elections


Lucas Sankey/Unsplash

Will Democratic Candidates Finally Talk About Democracy Tonight?

, Kendall Science Fellow

Ten Democratic presidential candidates will be onstage tonight for their fifth debate, a little more than two months before the first primary votes are cast. One of the sponsors, The Washington Post, has provided details on six key issue areas and candidate positions that may be addressed during the debate, including “government” and “climate change.” Unfortunately there is little indication that there will be any questions about how “government” affects “climate change” and how strengthening democracy will enable us to find better solutions to climate change. That’s a conversation that can expand public interest in and understanding of the link between our democratic institutions and our ability to solve big problems.

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Lucas Sankey/Unsplash
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On the Verge of Another Election, How is Science Political?

, Deputy director, Center for Science & Democracy

Tomorrow is Election Day, and it’s worth reflecting on how a STEM* identity connects with a political identity. The science blog Sister and Science Rising have put together a fantastic new blog series from women scientists exploring how STEM can be political (yet not partisan), and explaining how working in STEM can profoundly shape advocacy work. They are well worth a read as you head to the polls. Read more >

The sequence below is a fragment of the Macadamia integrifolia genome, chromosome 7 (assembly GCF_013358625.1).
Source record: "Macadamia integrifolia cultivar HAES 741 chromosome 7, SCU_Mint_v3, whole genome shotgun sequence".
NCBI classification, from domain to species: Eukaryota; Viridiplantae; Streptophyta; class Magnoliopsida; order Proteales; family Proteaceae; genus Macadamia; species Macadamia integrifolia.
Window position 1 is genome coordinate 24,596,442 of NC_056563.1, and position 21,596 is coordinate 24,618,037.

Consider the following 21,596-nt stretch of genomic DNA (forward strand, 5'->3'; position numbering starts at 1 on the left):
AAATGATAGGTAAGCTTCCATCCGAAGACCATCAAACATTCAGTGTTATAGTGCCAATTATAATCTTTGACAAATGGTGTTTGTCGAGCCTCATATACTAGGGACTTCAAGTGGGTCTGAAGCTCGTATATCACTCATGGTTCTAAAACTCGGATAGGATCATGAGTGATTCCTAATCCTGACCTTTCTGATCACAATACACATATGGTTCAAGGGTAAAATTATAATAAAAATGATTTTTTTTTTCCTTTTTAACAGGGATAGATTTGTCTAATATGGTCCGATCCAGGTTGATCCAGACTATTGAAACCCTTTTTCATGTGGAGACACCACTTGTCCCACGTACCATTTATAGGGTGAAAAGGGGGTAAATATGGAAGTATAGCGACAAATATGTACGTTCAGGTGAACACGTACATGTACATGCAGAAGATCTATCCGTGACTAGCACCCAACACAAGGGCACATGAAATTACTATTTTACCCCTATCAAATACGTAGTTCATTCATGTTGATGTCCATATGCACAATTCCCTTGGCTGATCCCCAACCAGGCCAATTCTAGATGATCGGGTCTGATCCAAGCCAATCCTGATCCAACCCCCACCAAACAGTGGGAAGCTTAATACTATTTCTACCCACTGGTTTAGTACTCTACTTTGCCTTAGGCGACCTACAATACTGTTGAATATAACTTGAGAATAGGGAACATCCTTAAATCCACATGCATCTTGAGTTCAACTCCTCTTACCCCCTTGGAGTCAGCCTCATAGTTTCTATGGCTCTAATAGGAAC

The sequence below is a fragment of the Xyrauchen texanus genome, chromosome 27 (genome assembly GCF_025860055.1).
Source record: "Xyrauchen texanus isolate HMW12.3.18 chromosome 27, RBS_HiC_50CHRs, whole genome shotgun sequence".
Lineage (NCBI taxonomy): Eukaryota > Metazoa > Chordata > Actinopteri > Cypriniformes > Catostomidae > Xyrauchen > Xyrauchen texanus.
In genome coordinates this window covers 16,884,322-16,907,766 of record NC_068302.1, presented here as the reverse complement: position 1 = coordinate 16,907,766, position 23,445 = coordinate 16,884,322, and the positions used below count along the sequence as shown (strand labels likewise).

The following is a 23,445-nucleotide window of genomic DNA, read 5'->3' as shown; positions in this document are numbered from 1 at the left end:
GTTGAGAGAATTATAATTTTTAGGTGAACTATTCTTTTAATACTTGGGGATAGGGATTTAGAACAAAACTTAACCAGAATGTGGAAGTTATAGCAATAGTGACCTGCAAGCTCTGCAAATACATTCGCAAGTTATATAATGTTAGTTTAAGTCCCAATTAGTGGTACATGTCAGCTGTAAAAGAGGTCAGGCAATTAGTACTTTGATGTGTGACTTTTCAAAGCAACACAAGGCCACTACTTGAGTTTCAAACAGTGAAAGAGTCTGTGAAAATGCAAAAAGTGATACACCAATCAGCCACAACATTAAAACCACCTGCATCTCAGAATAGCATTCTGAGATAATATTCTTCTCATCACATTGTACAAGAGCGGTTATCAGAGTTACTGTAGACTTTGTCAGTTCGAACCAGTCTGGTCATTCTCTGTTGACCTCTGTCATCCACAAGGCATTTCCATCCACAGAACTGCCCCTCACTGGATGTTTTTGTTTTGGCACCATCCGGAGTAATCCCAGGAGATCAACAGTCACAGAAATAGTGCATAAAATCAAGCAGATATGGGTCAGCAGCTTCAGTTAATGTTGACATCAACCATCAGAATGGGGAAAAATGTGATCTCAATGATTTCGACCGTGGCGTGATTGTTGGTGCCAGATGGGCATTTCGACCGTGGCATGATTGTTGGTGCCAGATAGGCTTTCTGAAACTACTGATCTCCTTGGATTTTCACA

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Let’s Stop Letting Minority Rule Give Us Science Fiction Abortion Laws

, Kendall Science Fellow

Missouri is still set to become the first state in over 45 years to not offer abortion as a part of healthcare. Georgia, Alabama and Mississippi have recently joined other states in not only limiting access to abortion (relying on misinformation), but also challenging its constitutionality. This is the latest phase of an anti-abortion strategy based on pseudoscience, which began after 2010, when conservative forces swept into power in numerous state legislatures. Since then, hundreds of restrictions on abortion have been passed, ranging from extended waiting periods, insurance restrictions and restrictions on clinics and doctors, to these more recent bills that ban abortion as early as six weeks into a pregnancy. Read more >

Photo: Elizabeth Greenwald/CC BY-SA 4.0 (Wikimedia)
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Photo: Lauren Gerson

Hans von Spakovsky Lies about Voter Fraud. Now He’s Testifying Before Congress

, Kendall Science Fellow

On Tuesday, House Judiciary Committee Chair Jerrold Nadler has called for the first hearings on House Resolution 1, the sweeping anti-corruption and electoral reform bill that is the first introduced in the 116th Congress. Possibly the most important election legislation introduced since the Voting Rights Act of 1965, HR1 would eliminate barriers to voter registration, expand and improves ballot access, implement new cybersecurity standards for voting systems, require independent redistricting commissions, implement new ethics standards, and set up a robust, innovative public campaign finance system.

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Photo: Lauren Gerson
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Photo: North Charleston/Flickr

The 2018 House Elections May be Historic Enough to End the Redistricting Wars

, Kendall Science Fellow

This year’s midterm elections saw reforms to the way US House districts are drawn in four states. Alongside these successful measures, write Alex Keena, Michael Latner, Anthony J. McGann and Charles Anthony Smith, Democratic takeovers of gubernatorial mansions and successful voting rights reforms such as Florida’s felon re-enfranchisement are likely to signal the beginning of an era of significant electoral reforms in the US. Read more >

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